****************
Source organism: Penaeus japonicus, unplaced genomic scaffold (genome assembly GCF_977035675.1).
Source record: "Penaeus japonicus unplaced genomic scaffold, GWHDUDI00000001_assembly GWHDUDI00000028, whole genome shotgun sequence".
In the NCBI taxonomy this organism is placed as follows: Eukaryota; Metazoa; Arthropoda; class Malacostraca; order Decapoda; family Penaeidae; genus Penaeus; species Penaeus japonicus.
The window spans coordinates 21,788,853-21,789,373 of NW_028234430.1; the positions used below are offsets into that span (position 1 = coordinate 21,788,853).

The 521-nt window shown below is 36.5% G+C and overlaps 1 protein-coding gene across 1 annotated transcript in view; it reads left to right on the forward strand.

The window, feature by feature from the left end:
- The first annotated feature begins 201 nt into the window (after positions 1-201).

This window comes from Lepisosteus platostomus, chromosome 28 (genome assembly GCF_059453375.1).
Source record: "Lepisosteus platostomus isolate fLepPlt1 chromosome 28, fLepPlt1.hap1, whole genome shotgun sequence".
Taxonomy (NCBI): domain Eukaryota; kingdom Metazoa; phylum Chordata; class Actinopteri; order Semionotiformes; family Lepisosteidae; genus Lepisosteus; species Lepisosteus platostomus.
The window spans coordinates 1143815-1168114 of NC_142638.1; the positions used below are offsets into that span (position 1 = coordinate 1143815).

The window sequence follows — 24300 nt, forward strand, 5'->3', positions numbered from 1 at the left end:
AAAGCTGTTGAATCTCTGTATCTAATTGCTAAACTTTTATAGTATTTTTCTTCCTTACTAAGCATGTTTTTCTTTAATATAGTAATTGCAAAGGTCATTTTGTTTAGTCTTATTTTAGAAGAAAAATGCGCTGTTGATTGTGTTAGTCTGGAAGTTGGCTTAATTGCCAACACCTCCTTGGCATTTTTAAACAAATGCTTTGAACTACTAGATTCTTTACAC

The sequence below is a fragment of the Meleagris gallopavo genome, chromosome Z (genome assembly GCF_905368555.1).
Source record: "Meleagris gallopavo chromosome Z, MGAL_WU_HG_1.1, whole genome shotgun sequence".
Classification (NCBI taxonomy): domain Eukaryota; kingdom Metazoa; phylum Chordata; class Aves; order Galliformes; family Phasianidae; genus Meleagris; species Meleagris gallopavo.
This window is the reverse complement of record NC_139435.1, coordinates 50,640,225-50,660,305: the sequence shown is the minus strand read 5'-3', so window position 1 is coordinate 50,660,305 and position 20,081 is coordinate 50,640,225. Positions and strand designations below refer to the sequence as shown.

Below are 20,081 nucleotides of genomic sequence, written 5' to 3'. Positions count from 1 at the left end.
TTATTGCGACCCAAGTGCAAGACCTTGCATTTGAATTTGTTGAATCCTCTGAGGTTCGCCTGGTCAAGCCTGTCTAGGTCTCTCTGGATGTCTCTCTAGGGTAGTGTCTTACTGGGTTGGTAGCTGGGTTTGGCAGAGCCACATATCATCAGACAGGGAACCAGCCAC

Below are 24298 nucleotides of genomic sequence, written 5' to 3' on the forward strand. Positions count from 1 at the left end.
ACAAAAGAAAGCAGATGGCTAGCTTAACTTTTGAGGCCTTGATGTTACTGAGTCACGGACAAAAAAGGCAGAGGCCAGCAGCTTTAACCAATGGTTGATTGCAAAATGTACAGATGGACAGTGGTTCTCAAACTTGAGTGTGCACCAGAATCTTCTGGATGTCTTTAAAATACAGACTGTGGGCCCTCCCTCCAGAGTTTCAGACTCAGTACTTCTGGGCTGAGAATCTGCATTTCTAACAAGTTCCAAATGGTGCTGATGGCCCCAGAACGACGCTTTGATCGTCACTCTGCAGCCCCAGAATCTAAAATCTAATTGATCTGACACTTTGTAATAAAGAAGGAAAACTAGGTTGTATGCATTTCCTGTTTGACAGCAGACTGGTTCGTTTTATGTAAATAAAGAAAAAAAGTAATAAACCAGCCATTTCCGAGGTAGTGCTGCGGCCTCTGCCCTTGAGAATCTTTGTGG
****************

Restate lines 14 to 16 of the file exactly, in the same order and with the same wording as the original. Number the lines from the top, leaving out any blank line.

The sequence below is a fragment of the Meleagris gallopavo genome, chromosome Z (genome assembly GCF_905368555.1).
Source record: "Meleagris gallopavo chromosome Z, MGAL_WU_HG_1.1, whole genome shotgun sequence".
Classification (NCBI taxonomy): domain Eukaryota; kingdom Metazoa; phylum Chordata; class Aves; order Galliformes; family Phasianidae; genus Meleagris; species Meleagris gallopavo.